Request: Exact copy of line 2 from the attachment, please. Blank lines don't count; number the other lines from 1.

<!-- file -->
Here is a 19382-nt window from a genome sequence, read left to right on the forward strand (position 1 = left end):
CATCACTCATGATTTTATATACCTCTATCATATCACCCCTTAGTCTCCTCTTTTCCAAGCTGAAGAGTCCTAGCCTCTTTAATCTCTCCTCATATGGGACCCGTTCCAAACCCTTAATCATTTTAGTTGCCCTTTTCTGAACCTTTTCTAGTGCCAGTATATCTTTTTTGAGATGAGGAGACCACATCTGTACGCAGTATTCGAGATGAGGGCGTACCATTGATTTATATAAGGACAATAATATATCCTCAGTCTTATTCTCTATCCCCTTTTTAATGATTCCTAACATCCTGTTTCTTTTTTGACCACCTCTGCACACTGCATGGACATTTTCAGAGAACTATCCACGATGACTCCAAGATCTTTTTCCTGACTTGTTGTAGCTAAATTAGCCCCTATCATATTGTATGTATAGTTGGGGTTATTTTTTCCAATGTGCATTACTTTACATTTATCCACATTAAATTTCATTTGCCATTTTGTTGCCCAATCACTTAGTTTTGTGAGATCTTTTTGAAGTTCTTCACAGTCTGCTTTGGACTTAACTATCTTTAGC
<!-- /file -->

CATCACTCATGATTTTATATACCTCTATCATATCACCCCTTAGTCTCCTCTTTTCCAAGCTGAAGAGTCCTAGCCTCTTTAATCTCTCCTCATATGGGACCCGTTCCAAACCCTTAATCATTTTAGTTGCCCTTTTCTGAACCTTTTCTAGTGCCAGTATATCTTTTTTGAGATGAGGAGACCACATCTGTACGCAGTATTCGAGATGAGGGCGTACCATTGATTTATATAAGGACAATAATATATCCTCAGTCTTATTCTCTATCCCCTTTTTAATGATTCCTAACATCCTGTTTCTTTTTTGACCACCTCTGCACACTGCATGGACATTTTCAGAGAACTATCCACGATGACTCCAAGATCTTTTTCCTGACTTGTTGTAGCTAAATTAGCCCCTATCATATTGTATGTATAGTTGGGGTTATTTTTTCCAATGTGCATTACTTTACATTTATCCACATTAAATTTCATTTGCCATTTTGTTGCCCAATCACTTAGTTTTGTGAGATCTTTTTGAAGTTCTTCACAGTCTGCTTTGGACTTAACTATCTTTAGC